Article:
2017’s The Prey of Gods is Nicky Drayden’s debut novel.
Sydney Mazwai may be passing as a simple beautician now, but she has big plans. She appears to be just another human … but she is a being of power, a being who is scheming to unleash a new age of gods on humanity. The chaos will be delightful! And Sydney intends to be the greatest, meanest god of all.
Mr. Tau’s protégée Nomvula could just possibly derail her plans, but Sydney isn’t worried. Nomvula is, after all, only one little girl. How much trouble could one little girl cause? Even if that little girl is a godling herself?
Step one — awaken the sleeping genes that confer divine power on humans — is easy enough. Soon, a queer teen named Muzi discovers the ability to manipulate minds; his crush Elkin becomes a technosavant; pop star diva Riya Natrajan learns how to drink other people’s pain. Each new gift complicates the bearer’s life and takes the world one step closer to the chaos Sydney so ardently desires.
Even Nomvula plays into Sydney’s hands. When Nomvula’s mother recognizes Mr. Tau as the man who raped her (and in so doing fathering Nomvula) swift and brutal mob justice follows. A distraught Nomvula draws on her power to flatten the entire town. Mr. Tau taught Nomvula that she would have to choose between being the kind of god who helps people and the sort who preys on them. Nomvula appears to have made her choice. Sydney can work with that.
What poor Sydney hasn’t quite realized is that chaos is by its nature unpredictable. She wants panic and carnage, a swirling tide of fear she can ride to supremacy. But hard as it may be to believe, humans faced by calamity have a deplorable tendency to turn to each other and band together against misfortune. Chance and friendship draw Muzi, Elkin, and Riya together to face the chaos. Even Nomvula proves far less naïve than Sydney’s plans require. How inconsiderate!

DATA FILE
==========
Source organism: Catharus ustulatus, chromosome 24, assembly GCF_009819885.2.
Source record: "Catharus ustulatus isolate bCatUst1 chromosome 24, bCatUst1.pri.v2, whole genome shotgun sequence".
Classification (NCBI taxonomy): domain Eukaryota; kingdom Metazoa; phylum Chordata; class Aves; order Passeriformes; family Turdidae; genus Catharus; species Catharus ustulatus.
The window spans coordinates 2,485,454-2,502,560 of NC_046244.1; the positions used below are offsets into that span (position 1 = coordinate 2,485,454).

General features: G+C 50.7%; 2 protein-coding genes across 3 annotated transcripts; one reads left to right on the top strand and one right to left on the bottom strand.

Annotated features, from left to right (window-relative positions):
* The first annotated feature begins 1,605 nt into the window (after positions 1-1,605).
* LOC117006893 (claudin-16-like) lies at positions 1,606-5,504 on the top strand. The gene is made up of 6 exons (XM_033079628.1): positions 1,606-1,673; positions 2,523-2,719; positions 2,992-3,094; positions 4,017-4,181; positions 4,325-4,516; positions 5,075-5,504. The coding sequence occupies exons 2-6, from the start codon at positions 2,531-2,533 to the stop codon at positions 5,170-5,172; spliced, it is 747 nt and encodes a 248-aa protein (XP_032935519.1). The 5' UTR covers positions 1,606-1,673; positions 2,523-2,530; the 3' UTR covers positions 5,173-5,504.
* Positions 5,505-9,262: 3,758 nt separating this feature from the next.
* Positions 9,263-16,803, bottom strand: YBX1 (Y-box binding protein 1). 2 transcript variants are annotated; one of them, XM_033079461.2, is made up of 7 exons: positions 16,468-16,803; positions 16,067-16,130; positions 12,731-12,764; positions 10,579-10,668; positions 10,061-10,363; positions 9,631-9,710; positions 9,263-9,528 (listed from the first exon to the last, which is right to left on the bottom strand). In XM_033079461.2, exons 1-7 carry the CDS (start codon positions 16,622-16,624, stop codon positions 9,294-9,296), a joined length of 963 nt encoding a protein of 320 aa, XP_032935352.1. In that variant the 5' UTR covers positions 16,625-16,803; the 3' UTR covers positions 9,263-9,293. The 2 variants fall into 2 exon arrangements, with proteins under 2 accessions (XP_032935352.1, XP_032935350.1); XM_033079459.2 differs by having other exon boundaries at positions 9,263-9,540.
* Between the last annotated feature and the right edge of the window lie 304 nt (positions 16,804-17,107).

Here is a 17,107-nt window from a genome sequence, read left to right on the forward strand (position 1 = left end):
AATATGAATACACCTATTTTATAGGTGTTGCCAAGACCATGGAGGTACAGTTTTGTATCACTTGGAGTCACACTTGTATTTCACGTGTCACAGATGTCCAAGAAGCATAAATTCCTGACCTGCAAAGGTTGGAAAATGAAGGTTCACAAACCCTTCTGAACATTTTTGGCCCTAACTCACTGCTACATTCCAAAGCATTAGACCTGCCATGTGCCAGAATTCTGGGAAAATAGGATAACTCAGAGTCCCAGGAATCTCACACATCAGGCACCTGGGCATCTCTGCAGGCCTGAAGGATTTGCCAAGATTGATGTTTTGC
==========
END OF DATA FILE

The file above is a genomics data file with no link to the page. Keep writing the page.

That’s just one of Sidney’s oversights. The other, possibly more serious, is the threat posed by secretly self-aware robot Clever4‑1 and the robots it has infected. The robots will not overlook Sydney.
Author Drayden has posted some useful comments about self-promotion on her blog, but she does not mention the strategy that got me to read this: “have your book and its striking cover
stocked at eye level in bookstores and libraries.” This is such a simple method I don’t know why more authors don’t do this. Even “have a name similar enough to a popular author that your book is stocked next to theirs” is not as effective.
Events take place in a South Africa of the future. The future seems kinda sunny. Granted, there is a robopocalypse running quietly in the background and the outbreak of superhuman abilities does provoke some loss of life. But aside from those trifling worries, most folks seem to be doing OK. Muzi may worry that being exposed as queer will alienate his family, but he is NOT worried about where his next meal is coming from, finding shelter, or being picked off like a deer by some demented millionaire. Even Sydney’s desire to be the top predator over equally bloodthirsty gods is more about self-actualization than about basic need.
Sydney should have read Solnitt’s A Paradise Built in Hell. If she had, the propensity of Homo sapiens to form alliances would not have taken her by such surprise. She is like a proud cheetah faced with a cooperative pack of canines. She would be a match for any one of them singly, but that doesn’t matter. The contest is one-on-too-many.
I was a bit worried the number of primary characters would overwhelm the plot, which it didn’t, and that each would be denied the space to be fleshed out, which was also not true. The cover may give primacy to Clever4‑1 and Nomvula, but the novel gives each their due. It’s a well-done balancing act.
I was not previously aware of Drayden, but I will definitely be keeping an eye out for her work in future.